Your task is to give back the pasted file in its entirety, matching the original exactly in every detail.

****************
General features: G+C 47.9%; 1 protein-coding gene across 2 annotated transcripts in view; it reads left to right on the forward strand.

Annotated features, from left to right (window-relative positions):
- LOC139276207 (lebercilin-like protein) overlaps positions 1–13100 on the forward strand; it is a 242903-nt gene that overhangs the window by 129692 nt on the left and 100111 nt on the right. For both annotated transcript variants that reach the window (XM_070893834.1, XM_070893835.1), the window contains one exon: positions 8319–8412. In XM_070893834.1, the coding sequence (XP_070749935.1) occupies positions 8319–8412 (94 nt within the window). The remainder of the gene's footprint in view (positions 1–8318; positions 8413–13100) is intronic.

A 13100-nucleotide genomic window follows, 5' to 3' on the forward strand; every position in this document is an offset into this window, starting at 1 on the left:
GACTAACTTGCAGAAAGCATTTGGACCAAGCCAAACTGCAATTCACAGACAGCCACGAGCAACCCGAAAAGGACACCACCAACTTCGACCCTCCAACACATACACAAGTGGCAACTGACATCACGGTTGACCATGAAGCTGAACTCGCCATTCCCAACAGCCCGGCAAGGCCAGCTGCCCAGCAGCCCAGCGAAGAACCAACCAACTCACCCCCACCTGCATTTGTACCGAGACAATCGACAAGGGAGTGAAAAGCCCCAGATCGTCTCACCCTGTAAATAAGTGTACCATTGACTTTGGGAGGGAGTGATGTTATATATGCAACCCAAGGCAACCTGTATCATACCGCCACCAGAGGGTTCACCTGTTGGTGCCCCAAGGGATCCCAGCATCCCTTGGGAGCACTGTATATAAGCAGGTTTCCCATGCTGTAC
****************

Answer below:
General features: G+C 47.9%; 1 protein-coding gene across 2 annotated transcripts in view; it reads left to right on the forward strand.

Annotated features, from left to right (window-relative positions):
- LOC139276207 (lebercilin-like protein) overlaps positions 1–13100 on the forward strand; it is a 242903-nt gene that overhangs the window by 129692 nt on the left and 100111 nt on the right. For both annotated transcript variants that reach the window (XM_070893834.1, XM_070893835.1), the window contains one exon: positions 8319–8412. In XM_070893834.1, the coding sequence (XP_070749935.1) occupies positions 8319–8412 (94 nt within the window). The remainder of the gene's footprint in view (positions 1–8318; positions 8413–13100) is intronic.

A 13100-nucleotide genomic window follows, 5' to 3' on the forward strand; every position in this document is an offset into this window, starting at 1 on the left:
GACTAACTTGCAGAAAGCATTTGGACCAAGCCAAACTGCAATTCACAGACAGCCACGAGCAACCCGAAAAGGACACCACCAACTTCGACCCTCCAACACATACACAAGTGGCAACTGACATCACGGTTGACCATGAAGCTGAACTCGCCATTCCCAACAGCCCGGCAAGGCCAGCTGCCCAGCAGCCCAGCGAAGAACCAACCAACTCACCCCCACCTGCATTTGTACCGAGACAATCGACAAGGGAGTGAAAAGCCCCAGATCGTCTCACCCTGTAAATAAGTGTACCATTGACTTTGGGAGGGAGTGATGTTATATATGCAACCCAAGGCAACCTGTATCATACCGCCACCAGAGGGTTCACCTGTTGGTGCCCCAAGGGATCCCAGCATCCCTTGGGAGCACTGTATATAAGCAGGTTTCCCATGCTGTAC